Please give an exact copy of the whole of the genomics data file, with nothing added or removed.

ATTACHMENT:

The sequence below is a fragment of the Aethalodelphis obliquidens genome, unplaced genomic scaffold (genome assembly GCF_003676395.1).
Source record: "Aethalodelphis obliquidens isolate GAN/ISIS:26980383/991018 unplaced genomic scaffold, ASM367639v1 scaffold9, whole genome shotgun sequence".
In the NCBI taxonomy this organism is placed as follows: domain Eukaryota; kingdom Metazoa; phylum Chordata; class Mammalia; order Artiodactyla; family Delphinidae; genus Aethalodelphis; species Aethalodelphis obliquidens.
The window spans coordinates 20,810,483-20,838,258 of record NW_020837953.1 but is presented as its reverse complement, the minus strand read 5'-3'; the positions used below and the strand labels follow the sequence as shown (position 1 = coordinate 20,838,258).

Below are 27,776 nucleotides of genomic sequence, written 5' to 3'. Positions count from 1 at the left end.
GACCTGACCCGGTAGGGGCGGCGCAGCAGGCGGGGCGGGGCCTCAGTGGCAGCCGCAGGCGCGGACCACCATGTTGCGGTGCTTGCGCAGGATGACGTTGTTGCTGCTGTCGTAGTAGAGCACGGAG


The sequence below is a fragment of the Aethalodelphis obliquidens genome, unplaced genomic scaffold (genome assembly GCF_003676395.1).
Source record: "Aethalodelphis obliquidens isolate GAN/ISIS:26980383/991018 unplaced genomic scaffold, ASM367639v1 scaffold9, whole genome shotgun sequence".
In the NCBI taxonomy this organism is placed as follows: domain Eukaryota; kingdom Metazoa; phylum Chordata; class Mammalia; order Artiodactyla; family Delphinidae; genus Aethalodelphis; species Aethalodelphis obliquidens.
The window spans coordinates 20,810,483-20,838,258 of record NW_020837953.1 but is presented as its reverse complement, the minus strand read 5'-3'; the positions used below and the strand labels follow the sequence as shown (position 1 = coordinate 20,838,258).

Below are 27,776 nucleotides of genomic sequence, written 5' to 3'. Positions count from 1 at the left end.
GACCTGACCCGGTAGGGGCGGCGCAGCAGGCGGGGCGGGGCCTCAGTGGCAGCCGCAGGCGCGGACCACCATGTTGCGGTGCTTGCGCAGGATGACGTTGTTGCTGCTGTCGTAGTAGAGCACGGAG